This is, for obvious reasons, excellent news for seekers. It means, translated, that no matter how big the web is, or will ever be, you'll be able to find your quarry in a reasonable lapse of time... provided you know how to search, that is.

I would be at a loss to specify what exactly such "a reasonable lapse of time" should be. It depends of course on the kind of target (text, image, sound, person or event) and from the language you are searching in (English still commands 86% of the web).

Short term searching and a Long term searching
First of all, as we will see, there are two searching strategies: a "short term" searching and a "long term" searching. The "short" approach allows you to search 3/4 of the web, the "long term" one will give you (almost) the whole indexable web.
Let's say that in general, as a rule of thumb, if you don't find your short term quarry in 15 minutes, this means that your search strategy is wrong. Please note that finding simple 'short term' targets should NOT require more than 5 minutes.

Now, I hear you asking... how exactly do you accomplish that? How do you really find any target in few minutes?
Well, there are various approaches you may be tempted to explore, from the simplest, like combing, i.e. fishing inside usenet's newsgroups, perusing local messageboards, taking advantage of regional searchengines, private homepages repositories and webrings, to the more complex paths of writing your own bots and/or reversing commercial bots.
Each one of these techniques will allow you to gather 'angles' for a long term strategy.

Short term seeking and long term seeking are different beasts.
The various searching techniques that we will deal with in a minute will help you not only to increase the depth of your searches beyond the 33% that -in the best case- the main search engines will allow you to cover if used properly and together.
The various techniques will allow you also to gather various 'angles' onto which you will be able to base your long term searches, in order to 'grasp the guts' of the tantalizing 1/4 of the web that all the techniques we know of, together, will still not cover.


Yet, before examining the various techniques in depth, we will need to have a look at the structure of the web, which is of paramount importance for seekers, as you will, I'm sure, agree in a couple of minutes.

How does the web 'look like'? From a searcher's standpoint, the web looks like this:


As you can see, there is a huge 'core', or 'bulk', made out of reciprocally linked pages. This is the CORE of the web, strongly interconnected pages, sites, Usenet newsgroups, messageboards, you name it. This is the 'web' as you know it, where you happily browse from link to link smearing all your personal data along, as we'll see later examining some anonymity themes.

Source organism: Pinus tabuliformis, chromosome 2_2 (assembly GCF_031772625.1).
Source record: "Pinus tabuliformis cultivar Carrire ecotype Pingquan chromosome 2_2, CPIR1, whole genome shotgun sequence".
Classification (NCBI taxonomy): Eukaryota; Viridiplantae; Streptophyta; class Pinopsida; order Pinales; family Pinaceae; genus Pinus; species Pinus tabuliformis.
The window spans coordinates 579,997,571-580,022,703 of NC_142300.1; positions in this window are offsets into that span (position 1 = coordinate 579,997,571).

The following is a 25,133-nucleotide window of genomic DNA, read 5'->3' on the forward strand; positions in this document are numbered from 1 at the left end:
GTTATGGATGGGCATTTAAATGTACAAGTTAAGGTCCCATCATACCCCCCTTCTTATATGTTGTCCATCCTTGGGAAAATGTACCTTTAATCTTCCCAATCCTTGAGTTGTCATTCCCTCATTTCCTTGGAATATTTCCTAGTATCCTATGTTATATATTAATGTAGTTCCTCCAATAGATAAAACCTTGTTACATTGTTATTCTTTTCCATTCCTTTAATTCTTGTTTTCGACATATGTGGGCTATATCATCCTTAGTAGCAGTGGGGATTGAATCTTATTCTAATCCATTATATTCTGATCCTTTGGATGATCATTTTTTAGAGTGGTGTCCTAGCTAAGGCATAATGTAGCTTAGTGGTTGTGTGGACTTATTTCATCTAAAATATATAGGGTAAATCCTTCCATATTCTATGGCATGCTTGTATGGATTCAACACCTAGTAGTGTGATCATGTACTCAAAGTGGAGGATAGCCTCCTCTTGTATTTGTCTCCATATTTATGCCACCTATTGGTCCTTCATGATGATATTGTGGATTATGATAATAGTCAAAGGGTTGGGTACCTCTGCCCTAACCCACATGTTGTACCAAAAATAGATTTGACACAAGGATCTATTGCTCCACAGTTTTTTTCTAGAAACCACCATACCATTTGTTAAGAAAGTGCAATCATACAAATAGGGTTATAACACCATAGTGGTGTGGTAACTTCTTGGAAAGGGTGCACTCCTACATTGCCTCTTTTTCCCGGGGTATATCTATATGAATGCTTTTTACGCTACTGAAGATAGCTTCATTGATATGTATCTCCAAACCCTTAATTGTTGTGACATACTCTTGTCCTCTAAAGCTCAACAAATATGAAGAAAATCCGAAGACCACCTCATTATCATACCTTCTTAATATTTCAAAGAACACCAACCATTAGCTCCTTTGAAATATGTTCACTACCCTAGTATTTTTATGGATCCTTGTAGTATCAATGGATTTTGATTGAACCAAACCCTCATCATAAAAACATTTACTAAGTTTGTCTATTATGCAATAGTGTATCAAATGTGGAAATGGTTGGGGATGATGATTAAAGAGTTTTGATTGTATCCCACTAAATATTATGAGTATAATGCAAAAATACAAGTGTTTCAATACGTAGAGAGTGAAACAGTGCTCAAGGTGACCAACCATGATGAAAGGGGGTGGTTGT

It is not easy to represent the web in three dimensions. As a matter of fact the Nucleus is far from being the compact and uniform 'ball' of interconnected sites you are looking at in this image... you should think at a fractal like entity, with almost 'organic' features, with spaghetti-similar 'tubes' that quickly connect some areas while leaving 'link-holes' in many places. It would probably look like a huge chump of Gruyere :-)

As the image behind my shoulders should make clear, only a relatively small part of the Nucleus has been indexed by any search engine.
In fact the main search engines' coverage of the web is extremely limited:


As you can see, the coverage of the bulk by the main search engines (which -note- overlap among themselves for almost the 60-80%) is at best around 25%. It has been calculated that with overlaps among them, the main search engines cover at best a meager third (33%) of the web.

Take note that a significant part of the huge bulk is USENET, huge mass of micro-information, which can frequently give quite useful results, especially for long term seeking (and combing, klebing and stalking) purposes.
There are some specific search engines used for usenet searching, the most famous one was for many years the famous dejavue (deja.com), which has been now acquired by google (under the name 'groups.google.com': http://groups.google.com/advanced_group_search).

So, back to our 'image' of the structure of the web.

For searching purposes the web is divided into parts that link to and/or are linked from the Nucleus.

First of all there's a big area called "Outside linked". This consists of pages and files that the Nucleus links towards, but that do NOT point reciprocally back to the Nucleus. Thus they are 'outside' the reciprocally connected bulk, yet they are not particularly difficult to find. In order to search this part of the web, mostly made of non-hidden databases (imagine an observatory linking to a huge collection of star images, for instance) you'll use the same techniques (power-searching, combing and building your own searchbots) commonly used in order to search the Nucleus.

Then there's another big area called "Outside linkers". The pages located in this area of the web "point" to the Nucleus but are not pointed back from it.
Imagine as an example the "personal links" pages of a scientist: lotta "juicy" links to the Nucleus yet no need for him to publicise their existence. There is -per definition- NO LINK from the Nucleus that you could use in order to browse and peruse back to this part of the Web.
Outside linkers are often VERY important: a page with information you may need is there, somewhere, yet without any link whatsoever that could bring you to it.
The "outside linkers" may hoard knowledge you need but are a part of the web you cannot reach using "normal" search techniques, since no link whatsoever points to them.